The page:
This spot offers great peace for walks and a little museum. The name Kerameikos stems from the long-time connection to industry. The area got its name from potters who established themselves here more than 3,000 years ago.
Gazi more recently acquired its name from the gasworks that the city abandoned back in the 1970s and turned into an unusual center for revels.
There are a variety of places to eat and stay here. Besides franchise restaurants and overcrowded bistros, Kanella offers a modern styled taverna that provides typical Greek specialties along with the copious amounts of alcohol. It is home cooking styled food.
You could also spend a fortune at the two-Michelin star restaurant the Funky Gourmet. It is modern cuisine at its best.
Hotels here range from budget to higher end. This makes it an affordable place when you are looking for the best areas to stay in Athens.
9. Glyfada, great area to stay in Athens in sommer
Glyfada is something unique as an upper class Athens Riviera resort. This resort town counts Greek politicians, tycoons, and foreign oligarchs among its visitors. They come here for the sun, sand, and sea that lie only a brief drive away from Athens the capital.
The resort is really luxurious. It offers a number of private beaches, a golf course, trendy cocktail bars, and luxury shops and boutiques. The enclave also delivers enough restaurants, shops, and nightlife to keep you from having to go into Athens proper at all (except to see the sights of course).
Glyfada really delivers if you are shopping for something special, particularly for a smaller resort enclave that still offers massive selections of stores. Among the brands you will easily find here are Zara, H&M, Gap, Boss Menswear, Mango, Tommy Hilfiger, Marks & Spencer, Sephora, Pull and Bear, and Claire’s to name a few.
They are sprinkled in with the local designer shops and boutiques. When you are ready for a break from the dazzling array of shops, you can try visiting the Sea Turtle Rescue Center here.
You can also easily access neighboring towns from Glyfada if you get bored. Nearby lies Vari with its enormous restaurants featuring grilled meat. Vouliagmeni has developed into a spa resort along its beautiful natural lake. It enchants visitors who take the time to come see it.
Hotels, restaurants, and bars are all very chic and expensive in Glyfada as you might reasonably expect. The choices of accommodations are mostly limited to high end, luxury resorts and boutique hotels. Tourists who are used to luxurious surroundings will find this an excellent choice for where to stay in Athens.
10. Piraeus, great seafood restaurants
Long ago, Piraeus was Athens’ naval port. Today’s modern city is within the Athens’ conurbation. In fact it only takes a short metro ride to reach Piraeus from Athens proper. The waterfront of Piraeus features two round natural harbors containing narrow, protected openings.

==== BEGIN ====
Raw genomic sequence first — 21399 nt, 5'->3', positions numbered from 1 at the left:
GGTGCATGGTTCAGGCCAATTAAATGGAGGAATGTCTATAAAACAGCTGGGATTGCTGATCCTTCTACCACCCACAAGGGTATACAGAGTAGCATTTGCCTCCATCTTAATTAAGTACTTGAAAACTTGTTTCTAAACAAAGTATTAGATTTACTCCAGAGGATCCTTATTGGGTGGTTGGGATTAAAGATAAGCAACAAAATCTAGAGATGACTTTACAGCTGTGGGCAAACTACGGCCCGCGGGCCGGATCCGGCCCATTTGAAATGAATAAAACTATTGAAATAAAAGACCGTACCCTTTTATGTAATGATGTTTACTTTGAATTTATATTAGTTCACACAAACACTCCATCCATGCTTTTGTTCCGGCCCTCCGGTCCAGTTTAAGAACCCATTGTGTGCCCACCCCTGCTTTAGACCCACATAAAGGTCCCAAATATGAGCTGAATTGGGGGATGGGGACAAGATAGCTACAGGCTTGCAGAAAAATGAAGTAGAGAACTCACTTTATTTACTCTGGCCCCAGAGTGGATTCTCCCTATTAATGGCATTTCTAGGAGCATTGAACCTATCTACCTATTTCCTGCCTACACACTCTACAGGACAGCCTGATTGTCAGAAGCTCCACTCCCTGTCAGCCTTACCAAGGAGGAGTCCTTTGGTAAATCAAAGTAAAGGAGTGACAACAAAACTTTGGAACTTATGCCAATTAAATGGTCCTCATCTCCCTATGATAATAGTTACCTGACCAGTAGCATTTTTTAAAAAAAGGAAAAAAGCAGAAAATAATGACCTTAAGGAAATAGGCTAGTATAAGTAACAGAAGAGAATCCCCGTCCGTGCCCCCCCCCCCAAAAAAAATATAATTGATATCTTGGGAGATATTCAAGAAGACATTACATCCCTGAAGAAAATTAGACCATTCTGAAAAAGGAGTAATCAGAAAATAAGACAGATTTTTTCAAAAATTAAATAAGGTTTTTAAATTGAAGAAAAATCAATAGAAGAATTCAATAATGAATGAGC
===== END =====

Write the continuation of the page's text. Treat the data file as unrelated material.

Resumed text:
Modern buildings run back from the harbors. You can still take in some of the ancient shipyard ruins by walking to the Bay of Zea. This is a stark contrast to the immediately adjacent luxury yachts floating beside them.
A site to take in here to learn more about Piraeus’ past is the Archaeological Museum. This is world class, with its ancient theater ruins and stunning bronze statues that they rescued from the water off the coast of the town back in 1959. It promises to delight visitors of all ages.
Piraeus retains its thousands of years’ role as the primary destination port for Aegean Islands. If you want to go on a day trip to the islands, you can board one of the fast hydrofoils to reach three of the closer island destinations such as Hydra, Aphaia, and Seriphos.
Besides this, Piraeus offers routine ferry routes and service to over 20 individual Greek islands from its port (Port of Piraeus).
The town is also justifiably famous for its seafood offered. Athenians think of the town first when they are looking for fresh seafood or fish. The downside is that seafood here is expensive.
The choices come from all across Greece and daily arrive into the port. The many restaurants in Piraeus and Athens look to the port for their fresh seafood offerings.
An excellent spot in Piraeus to go for seafood choices is Mikrolimano. Here the seafood restaurants are lined up, and the waiters compete to interest you in their place. It is important to know that the restaurant prices here are generally high.
If you are trying to eat on a budget and still want good seafood, you can go to Kastella on its hill overlooking the harbor. Another affordable alternative is Chatzikiriakio, a little quarter that is next to the naval academy (and southeast of the port).
Dishes that you should try are barbounia (fried red mullet), lavraki (grilled whole bass) cooked in lemon, gavros tiganitos (fried anchovies), and sardines served on Greek grilled sourdough bread.
Piraeus also has several other interesting attractions that will delight many visitors. There is an electric railway museum here and the Hellenic Maritime Museum.
When you are looking for a respite from the traffic ridden streets of Piraeus, you should make it a point to visit the Kastella neighborhood. This enchanting area lies to the northwest of Mikrolimano.
Visitors find this to be the most beautiful part of Piraeus. Kastella lies on a hillside and features lovely mansions dating back to the 1800s. You will quickly see that this area had a financially successful past.
Going up such charming streets as Vaileos Pavlou, Irakleous, Falireos, and Foskolou you will be able to take in refreshing views of the sea and Piraeus spread below.
The view from the Church of the Prophet Elias allows you to see almost 20 miles (around 30 kilometers) down to Vouliagmeni the coastal town. The pine and olive trees around the church make you feel like you are walking through a little garden.
Piraeus offers a range of hotels from which you can choose from mid to higher end. There are not many budget friendly options here, but some rental apartments will be more affordable. Still this is an interesting choice for a different kind of place to stay in Athens.